The only amount of attention I wanted my fake petition to get was 285 signatures. When it went beyond that, I was pretty teed off. However, I did take issue with the Brooklyn Magazine piece on my fake petition. The author wrote: “[…] whoever wrote this couldn’t come up with anyone more interesting than Grimes for a hypothetical week-long residency.” I chose Grimes as the apogee artist in my fake petition because she recently had signed to Roc Nation. This was not a matter of “interesting” or “artistic.” 285 Kent closing and Grimes signing to Roc Nation have more in common than we’d like to think — it’s the intersection of two perceived-disparate cultural strata.   

Some critics have stated that asking for money from millionaires goes against what the scene at 285 was all about. How do you feel about this reaction?

I feel great that critics responded to my fake petition.

Tell me one of the craziest stories you’ve experienced at the venue.
The wording of this question is odd. But I know what you’re asking, and it’s hard to answer because 285 Kent wasn’t any more “crazy” than any other venue. It was just better. I think I’ve seen more shows there than any other venue in America. So anything I could have experienced that was “crazy,” i.e. odd for the “best” space, would be the “worst” thing. So by rational standards, the “worst” thing I experienced at this music venue was getting beat up at an Iceage show while someone lit firecrackers in the pit. Long live 285 Kent.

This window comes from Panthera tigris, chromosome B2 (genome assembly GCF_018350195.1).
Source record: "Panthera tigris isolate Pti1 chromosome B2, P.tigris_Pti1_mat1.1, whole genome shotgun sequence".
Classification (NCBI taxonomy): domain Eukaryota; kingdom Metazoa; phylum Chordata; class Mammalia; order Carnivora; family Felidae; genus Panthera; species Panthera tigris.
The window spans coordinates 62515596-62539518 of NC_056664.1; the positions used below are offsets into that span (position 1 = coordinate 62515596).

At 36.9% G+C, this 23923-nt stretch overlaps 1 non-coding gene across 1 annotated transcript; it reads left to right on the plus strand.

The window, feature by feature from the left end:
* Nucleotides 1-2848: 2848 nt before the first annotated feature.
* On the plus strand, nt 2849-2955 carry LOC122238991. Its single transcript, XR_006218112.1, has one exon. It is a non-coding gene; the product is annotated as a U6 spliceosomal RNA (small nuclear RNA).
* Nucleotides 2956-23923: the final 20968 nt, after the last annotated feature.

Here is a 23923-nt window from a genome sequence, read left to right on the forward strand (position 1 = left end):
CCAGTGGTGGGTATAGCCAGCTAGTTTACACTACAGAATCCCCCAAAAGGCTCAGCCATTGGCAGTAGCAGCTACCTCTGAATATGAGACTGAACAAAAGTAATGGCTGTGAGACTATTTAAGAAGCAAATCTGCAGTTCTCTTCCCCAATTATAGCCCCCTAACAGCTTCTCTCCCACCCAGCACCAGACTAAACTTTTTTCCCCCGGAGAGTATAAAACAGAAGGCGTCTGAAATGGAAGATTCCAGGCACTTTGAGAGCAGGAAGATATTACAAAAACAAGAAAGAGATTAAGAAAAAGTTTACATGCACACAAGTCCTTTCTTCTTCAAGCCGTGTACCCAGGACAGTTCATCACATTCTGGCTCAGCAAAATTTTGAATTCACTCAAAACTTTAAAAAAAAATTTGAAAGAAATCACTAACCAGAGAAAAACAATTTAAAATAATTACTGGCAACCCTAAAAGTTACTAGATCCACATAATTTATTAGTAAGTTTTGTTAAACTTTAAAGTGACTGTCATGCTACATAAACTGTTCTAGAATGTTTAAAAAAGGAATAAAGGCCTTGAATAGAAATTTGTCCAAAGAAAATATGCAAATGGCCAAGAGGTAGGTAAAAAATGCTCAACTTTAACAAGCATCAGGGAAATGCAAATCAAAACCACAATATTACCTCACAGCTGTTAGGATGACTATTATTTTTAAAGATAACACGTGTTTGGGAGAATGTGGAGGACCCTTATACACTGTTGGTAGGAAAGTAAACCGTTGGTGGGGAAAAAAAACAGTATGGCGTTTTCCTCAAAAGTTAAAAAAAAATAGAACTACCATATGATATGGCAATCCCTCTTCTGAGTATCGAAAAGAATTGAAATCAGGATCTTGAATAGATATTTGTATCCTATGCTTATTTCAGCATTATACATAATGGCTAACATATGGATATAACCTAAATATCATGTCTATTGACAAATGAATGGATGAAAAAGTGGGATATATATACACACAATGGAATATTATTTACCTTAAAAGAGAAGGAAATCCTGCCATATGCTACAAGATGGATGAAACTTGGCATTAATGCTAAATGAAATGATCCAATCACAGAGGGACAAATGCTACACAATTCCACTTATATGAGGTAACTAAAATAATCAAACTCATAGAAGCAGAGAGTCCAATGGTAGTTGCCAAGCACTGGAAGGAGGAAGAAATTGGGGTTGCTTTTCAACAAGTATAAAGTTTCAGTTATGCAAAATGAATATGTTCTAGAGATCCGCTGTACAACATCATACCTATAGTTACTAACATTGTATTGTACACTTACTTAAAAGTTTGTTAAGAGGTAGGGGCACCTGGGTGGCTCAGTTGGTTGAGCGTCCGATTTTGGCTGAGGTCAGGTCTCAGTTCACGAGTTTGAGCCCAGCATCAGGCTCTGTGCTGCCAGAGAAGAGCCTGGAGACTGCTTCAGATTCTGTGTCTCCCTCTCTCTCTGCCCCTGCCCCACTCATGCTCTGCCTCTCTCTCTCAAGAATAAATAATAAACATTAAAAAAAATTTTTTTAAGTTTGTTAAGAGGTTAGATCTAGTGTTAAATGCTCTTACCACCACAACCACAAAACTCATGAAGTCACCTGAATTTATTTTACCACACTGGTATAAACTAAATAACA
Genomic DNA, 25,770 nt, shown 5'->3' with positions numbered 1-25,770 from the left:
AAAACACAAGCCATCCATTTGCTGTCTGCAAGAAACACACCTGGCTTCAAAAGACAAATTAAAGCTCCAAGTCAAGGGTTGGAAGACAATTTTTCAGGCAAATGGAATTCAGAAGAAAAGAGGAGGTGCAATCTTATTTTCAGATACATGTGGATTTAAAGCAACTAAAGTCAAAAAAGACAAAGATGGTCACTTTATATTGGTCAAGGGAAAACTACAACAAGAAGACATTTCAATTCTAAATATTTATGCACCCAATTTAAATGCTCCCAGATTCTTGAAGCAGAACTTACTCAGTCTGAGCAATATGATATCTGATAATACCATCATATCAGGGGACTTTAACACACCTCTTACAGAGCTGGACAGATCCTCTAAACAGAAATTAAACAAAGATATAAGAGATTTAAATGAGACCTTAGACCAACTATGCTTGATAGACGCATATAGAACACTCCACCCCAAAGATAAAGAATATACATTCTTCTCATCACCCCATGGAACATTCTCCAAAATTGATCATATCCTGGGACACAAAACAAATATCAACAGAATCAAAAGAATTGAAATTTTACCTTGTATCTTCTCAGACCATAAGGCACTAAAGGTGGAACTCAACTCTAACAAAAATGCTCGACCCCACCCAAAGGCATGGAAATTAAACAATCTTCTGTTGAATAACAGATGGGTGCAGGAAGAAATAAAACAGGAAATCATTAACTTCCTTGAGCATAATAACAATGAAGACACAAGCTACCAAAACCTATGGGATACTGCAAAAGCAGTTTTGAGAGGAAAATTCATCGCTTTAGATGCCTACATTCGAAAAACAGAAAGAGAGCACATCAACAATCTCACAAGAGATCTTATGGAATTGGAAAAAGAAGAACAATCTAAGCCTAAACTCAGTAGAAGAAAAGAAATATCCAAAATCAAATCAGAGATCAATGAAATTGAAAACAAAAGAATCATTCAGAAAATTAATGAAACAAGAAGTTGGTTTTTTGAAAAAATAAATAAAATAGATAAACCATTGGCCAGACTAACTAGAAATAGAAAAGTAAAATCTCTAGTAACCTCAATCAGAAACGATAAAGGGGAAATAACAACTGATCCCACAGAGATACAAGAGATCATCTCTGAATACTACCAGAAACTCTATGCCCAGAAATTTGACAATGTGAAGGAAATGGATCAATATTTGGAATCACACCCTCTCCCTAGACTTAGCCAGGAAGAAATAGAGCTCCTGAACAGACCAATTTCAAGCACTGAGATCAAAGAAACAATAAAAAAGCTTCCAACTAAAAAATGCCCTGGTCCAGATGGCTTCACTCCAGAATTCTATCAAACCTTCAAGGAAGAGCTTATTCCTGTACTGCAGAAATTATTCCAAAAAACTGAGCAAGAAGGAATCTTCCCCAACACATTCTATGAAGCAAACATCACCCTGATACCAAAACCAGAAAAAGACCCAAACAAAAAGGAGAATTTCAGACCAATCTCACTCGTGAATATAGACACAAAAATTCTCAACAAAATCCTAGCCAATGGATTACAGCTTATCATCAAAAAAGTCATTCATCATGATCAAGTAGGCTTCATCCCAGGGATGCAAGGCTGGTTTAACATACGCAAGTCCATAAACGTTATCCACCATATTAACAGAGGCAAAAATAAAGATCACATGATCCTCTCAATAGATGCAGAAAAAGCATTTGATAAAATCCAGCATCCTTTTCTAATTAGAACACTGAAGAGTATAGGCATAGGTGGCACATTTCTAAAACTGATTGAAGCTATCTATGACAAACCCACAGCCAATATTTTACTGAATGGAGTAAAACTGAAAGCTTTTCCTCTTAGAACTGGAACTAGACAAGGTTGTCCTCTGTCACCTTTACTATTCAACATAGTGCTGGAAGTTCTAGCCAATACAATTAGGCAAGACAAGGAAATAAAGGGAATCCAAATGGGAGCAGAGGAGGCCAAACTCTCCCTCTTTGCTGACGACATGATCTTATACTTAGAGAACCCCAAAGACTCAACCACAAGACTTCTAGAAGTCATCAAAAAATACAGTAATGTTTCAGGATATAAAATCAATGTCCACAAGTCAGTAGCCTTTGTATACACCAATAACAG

How do you think the Brooklyn DIY scene will evolve in the years ahead?
#FF @TheMoney
Best,
dwe

A Number of Thoughts on How Social Media Has Warped Me

jeremydlarson:

Maybe this is the year I wean myself off social media and become a member of the hermetically sealed off-the-grid society. That’s the dream, the Walden-esque dream of puttering about in a sugar shack surrounded by great cedars and pines and of course maples, wearing oversized cable-knit sweaters…

entergodmode:

COMMON INTERESTS WERE NOT ENOUGH TO KEEP US TOGETHER
godmode valentine’s day compilation
a not exactly subtle breakup with ourselves
16 more or less brand new songs